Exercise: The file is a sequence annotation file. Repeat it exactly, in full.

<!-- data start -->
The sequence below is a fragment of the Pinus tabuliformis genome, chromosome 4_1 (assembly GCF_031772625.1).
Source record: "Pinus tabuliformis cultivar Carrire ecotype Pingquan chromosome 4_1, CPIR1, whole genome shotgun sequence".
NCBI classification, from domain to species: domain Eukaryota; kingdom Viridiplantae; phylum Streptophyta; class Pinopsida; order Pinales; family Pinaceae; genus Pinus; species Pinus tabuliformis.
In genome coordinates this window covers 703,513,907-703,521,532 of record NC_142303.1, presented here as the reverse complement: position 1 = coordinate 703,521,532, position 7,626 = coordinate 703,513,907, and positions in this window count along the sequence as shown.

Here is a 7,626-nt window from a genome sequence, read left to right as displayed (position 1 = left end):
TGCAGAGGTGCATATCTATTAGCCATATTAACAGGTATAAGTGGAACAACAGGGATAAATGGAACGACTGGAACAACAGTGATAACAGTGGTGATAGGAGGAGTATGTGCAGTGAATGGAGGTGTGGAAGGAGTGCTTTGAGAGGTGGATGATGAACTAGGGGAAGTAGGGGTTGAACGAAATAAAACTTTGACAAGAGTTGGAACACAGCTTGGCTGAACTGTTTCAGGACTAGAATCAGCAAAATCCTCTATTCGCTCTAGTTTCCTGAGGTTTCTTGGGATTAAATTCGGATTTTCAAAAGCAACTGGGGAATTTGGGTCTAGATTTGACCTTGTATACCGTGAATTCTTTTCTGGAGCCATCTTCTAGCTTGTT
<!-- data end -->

The sequence below is a fragment of the Pinus tabuliformis genome, chromosome 4_1 (assembly GCF_031772625.1).
Source record: "Pinus tabuliformis cultivar Carrire ecotype Pingquan chromosome 4_1, CPIR1, whole genome shotgun sequence".
NCBI classification, from domain to species: domain Eukaryota; kingdom Viridiplantae; phylum Streptophyta; class Pinopsida; order Pinales; family Pinaceae; genus Pinus; species Pinus tabuliformis.
In genome coordinates this window covers 703,513,907-703,521,532 of record NC_142303.1, presented here as the reverse complement: position 1 = coordinate 703,521,532, position 7,626 = coordinate 703,513,907, and positions in this window count along the sequence as shown.

Here is a 7,626-nt window from a genome sequence, read left to right as displayed (position 1 = left end):
TGCAGAGGTGCATATCTATTAGCCATATTAACAGGTATAAGTGGAACAACAGGGATAAATGGAACGACTGGAACAACAGTGATAACAGTGGTGATAGGAGGAGTATGTGCAGTGAATGGAGGTGTGGAAGGAGTGCTTTGAGAGGTGGATGATGAACTAGGGGAAGTAGGGGTTGAACGAAATAAAACTTTGACAAGAGTTGGAACACAGCTTGGCTGAACTGTTTCAGGACTAGAATCAGCAAAATCCTCTATTCGCTCTAGTTTCCTGAGGTTTCTTGGGATTAAATTCGGATTTTCAAAAGCAACTGGGGAATTTGGGTCTAGATTTGACCTTGTATACCGTGAATTCTTTTCTGGAGCCATCTTCTAGCTTGTT